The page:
08/30/2006 11:00PM

Lately, it's all Maktoum, all the time


SARATOGA SPRINGS, N.Y. - The record books will show that no single owner won more than two races on either Belmont Day June 10 or Travers Day last Saturday, but in fact it was a single dynastic racing family that accounted for eight races, five stakes, and two classics on New York's two biggest days of racing so far this year: the Maktoums, whose dominance of European racing has come to full flower in the United States this year.

If the phenomenon is less than obvious, it may be because the many Maktoums - including Hamdan, Marwan, Mohammed, and Rashid - are represented by different silks, stable names, and trainers in their American endeavors. Just as David Letterman plays a "Know Your Cuts of Meat" game on "The Late Show," American racing fans are learning to play Know Your Maktoums on the sport's biggest days. The various sheikhs in Dubai's ruling family are represented under a variety of banners, including Darley, Gainsborough, Godolphin, Shadwell, and Zabeel.

On Belmont Day, it was the royal blue of Godolphin in the winner's circle after the day's two open allowance races, won by Safsoof and Afrashaad. Later in the afternoon, Darley's Songster won the Woody Stephens and Shadwell's Jazil won the Belmont.

On Travers Day, Darley won a pair with the maiden Incriminate and the main event with Bernardini. The Travers capped an $8.70 all-Maktoum pick three that began with Godolphin's Ashkal Way in the Grade 2 Bernard Baruch and Zabeel's Henny Hughes in the Grade 1 King's Bishop. There was a different trainer for each Maktoum winner: Eoin Harty for Incriminate, Saeed bin Suroor for Ashkal Way, Kiaran McLaughlin for Henny Hughes, and Tom Albertrani for Bernardini.

(Lost amid the Maktoum festival of Travers Day was the achievement of the only trainer to win more than one race on that card: Bill Mott, who won three grass races for three different owners - Emma Carly in race 2 for the Ahmed Zayat Stable, Classic Campaign in race 4 for George Steinbrenner's Kinsman Stud, and My Typhoon in the Grade 2 Ballston Spa for Charlotte Weber's Live Oak Plantation.)

The Maktoums' super Saturday was rather nicely bookended by the Friday victory of Godolphin's unbeaten Discreet Cat, who looked as awesome winning an allowance race by 11 lengths as Bernardini did the next day, and Dubai Escapade's 8 1/2-length romp in Sunday's Grade 1 Ballerina.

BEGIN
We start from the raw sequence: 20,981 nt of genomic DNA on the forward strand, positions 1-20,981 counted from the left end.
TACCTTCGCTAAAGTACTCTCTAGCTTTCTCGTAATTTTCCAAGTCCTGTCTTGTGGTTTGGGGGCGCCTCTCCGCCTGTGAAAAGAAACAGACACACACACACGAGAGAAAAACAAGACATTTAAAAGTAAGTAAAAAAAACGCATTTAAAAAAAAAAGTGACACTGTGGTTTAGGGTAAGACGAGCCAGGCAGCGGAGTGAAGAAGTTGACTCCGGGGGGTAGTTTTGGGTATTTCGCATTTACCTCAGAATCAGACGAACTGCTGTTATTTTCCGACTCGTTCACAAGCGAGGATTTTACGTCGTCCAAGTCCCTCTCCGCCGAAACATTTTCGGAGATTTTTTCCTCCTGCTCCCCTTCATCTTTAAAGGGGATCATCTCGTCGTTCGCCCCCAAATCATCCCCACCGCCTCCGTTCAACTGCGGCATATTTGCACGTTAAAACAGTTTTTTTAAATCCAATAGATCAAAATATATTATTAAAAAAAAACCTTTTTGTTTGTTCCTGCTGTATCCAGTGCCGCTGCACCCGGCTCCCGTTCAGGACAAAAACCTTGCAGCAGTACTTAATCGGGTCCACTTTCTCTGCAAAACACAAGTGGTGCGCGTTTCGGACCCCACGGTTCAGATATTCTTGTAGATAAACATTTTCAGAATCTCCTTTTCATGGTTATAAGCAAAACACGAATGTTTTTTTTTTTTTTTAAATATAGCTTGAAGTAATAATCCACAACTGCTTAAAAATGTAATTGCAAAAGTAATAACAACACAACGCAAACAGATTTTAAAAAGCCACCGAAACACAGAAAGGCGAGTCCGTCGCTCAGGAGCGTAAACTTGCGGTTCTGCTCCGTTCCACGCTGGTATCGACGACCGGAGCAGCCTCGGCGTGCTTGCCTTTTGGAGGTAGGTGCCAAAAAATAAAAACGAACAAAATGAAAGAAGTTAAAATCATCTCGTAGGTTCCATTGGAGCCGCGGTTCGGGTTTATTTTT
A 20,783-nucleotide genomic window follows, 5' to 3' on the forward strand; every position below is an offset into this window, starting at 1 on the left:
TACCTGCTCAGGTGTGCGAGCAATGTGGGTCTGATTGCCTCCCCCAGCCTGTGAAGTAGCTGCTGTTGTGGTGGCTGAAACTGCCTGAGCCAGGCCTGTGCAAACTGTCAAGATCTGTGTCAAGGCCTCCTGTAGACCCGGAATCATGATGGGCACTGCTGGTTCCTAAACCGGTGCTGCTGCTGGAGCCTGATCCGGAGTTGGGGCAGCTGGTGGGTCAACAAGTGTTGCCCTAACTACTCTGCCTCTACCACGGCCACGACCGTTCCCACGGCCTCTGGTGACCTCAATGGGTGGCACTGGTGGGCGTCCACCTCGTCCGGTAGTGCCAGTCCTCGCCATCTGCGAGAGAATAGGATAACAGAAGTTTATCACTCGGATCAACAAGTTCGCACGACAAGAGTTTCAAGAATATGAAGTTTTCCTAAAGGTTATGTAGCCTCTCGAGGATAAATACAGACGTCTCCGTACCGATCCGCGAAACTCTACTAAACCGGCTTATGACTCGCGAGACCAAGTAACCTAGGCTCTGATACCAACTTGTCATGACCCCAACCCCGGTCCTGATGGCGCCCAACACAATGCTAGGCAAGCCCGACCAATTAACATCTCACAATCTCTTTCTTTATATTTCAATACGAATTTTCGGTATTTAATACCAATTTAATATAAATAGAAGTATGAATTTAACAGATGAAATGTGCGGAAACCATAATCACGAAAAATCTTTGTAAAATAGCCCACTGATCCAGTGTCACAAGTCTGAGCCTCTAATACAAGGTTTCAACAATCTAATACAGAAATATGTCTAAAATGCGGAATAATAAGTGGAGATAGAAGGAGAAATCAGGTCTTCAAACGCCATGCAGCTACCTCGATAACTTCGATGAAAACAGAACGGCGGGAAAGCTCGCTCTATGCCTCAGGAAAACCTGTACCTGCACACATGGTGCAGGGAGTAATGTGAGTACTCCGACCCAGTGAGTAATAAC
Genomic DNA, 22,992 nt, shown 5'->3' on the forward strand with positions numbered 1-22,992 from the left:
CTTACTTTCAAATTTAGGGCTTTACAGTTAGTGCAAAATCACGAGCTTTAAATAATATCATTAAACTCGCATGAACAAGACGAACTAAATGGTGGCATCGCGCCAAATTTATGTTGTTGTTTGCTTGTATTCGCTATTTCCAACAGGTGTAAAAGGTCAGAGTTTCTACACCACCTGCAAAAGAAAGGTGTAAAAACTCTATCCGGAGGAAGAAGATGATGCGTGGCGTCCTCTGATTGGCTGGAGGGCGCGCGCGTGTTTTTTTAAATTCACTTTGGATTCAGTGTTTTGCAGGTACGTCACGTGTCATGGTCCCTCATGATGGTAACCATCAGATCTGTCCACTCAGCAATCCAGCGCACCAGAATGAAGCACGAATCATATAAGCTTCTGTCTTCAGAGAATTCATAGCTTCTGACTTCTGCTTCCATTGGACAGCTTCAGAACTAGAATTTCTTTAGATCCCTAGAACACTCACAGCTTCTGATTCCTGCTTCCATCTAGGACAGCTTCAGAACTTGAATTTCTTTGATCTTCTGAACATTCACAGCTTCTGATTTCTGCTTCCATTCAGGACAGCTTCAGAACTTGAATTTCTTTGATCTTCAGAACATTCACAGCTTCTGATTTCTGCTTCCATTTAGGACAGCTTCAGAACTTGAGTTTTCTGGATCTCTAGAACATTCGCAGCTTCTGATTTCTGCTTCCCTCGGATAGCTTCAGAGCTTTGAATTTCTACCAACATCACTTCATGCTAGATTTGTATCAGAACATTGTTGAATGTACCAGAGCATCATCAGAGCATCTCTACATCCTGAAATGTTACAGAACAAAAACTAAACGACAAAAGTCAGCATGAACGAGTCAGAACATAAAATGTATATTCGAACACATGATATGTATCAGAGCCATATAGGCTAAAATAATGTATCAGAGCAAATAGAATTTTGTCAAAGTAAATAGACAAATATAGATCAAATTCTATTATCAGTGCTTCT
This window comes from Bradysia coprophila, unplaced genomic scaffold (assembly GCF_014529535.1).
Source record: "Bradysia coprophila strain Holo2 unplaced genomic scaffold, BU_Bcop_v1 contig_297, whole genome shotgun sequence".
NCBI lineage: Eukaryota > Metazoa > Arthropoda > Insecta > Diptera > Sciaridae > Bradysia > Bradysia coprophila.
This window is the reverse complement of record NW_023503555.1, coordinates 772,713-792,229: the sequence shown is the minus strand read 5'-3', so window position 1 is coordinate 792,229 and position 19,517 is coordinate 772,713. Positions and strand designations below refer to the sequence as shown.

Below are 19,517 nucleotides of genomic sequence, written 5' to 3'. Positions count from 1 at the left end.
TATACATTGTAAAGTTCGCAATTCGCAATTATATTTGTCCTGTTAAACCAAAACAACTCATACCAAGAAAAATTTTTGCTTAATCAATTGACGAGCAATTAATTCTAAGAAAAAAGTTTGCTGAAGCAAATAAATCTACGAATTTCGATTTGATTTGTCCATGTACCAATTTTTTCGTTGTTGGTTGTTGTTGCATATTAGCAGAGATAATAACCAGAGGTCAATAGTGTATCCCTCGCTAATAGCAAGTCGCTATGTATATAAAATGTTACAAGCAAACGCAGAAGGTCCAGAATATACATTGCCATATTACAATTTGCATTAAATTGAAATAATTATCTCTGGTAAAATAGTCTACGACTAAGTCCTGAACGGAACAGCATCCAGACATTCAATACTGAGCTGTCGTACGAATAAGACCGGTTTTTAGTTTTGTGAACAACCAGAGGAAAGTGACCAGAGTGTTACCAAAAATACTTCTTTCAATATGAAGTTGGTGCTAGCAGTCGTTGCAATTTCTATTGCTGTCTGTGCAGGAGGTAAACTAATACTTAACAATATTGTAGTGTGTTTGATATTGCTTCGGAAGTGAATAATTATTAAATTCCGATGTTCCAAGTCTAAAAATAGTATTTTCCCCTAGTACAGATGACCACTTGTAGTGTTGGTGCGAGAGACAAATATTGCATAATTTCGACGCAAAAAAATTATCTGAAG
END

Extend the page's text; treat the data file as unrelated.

There have been five races at the Saratoga meeting where the winner earned a Beyer Speed figure of over 110, and all five performances came from Maktoum horses: Bernardini's 116 in the Travers, Dubai Escapade's 115 in the Ballerina, Bernardini's 114 in the Jim Dandy, Invasor's 113 in the Whitney, and Discreet Cat's 112 last Friday. The family heads into the fall with the nation's leading 3-year-old, handicap horse, 3-year-old sprinter, and filly sprinter, and that's not even counting Discreet Cat and Jazil. The most anticipated race on the Belmont calendar, the Jockey Club Gold Cup on Oct. 7, looms a family showdown between Darley's Bernardini and Shadwell's Invasor.

The horses are mostly private purchases, at all ages, with the common theme that money is no object. They bought Cara Rafaela when she was in foal to A.P. Indy, and the foal was Bernardini. Jazil was a $725,000 yearling. Incriminate sold for $1.5 million at that age. Discreet Cat and Henny Hughes were purchased after impressive victories at Saratoga last year as 2-year-olds, the latter for over $4 million. They bought Invasor as a 3-year-old after he won the Uruguayan Triple Crown.

American racing fans may have trouble rooting for a foreign racing dynasty, but they had better get used to it. The Maktoums clearly are enjoying their slightly belated successes here, and Saturday featured one procession after another to the winners' circle by a raucous group of the winning owners and their large entourage. Many an American racing dynasty has largely disappeared because the next generation lost interest in the game and dispersed the bloodstock - think Mellons, Vanderbilts, and Whitneys - but the many winning Maktoums Saturday included 25-year-old Rashid al Maktoum, whose Zabeel owns Henny Hughes.

After sweeping last weekend's three Grade 1's, the Maktoums don't have a single prospect for Saratoga's final four - Saturday's Forego and Woodward, Sunday's Spinaway, or Monday's Hopeful - so at least for a weekend, everyone can go back to complaining that it's Todd Pletcher who has too many good horses under one roof.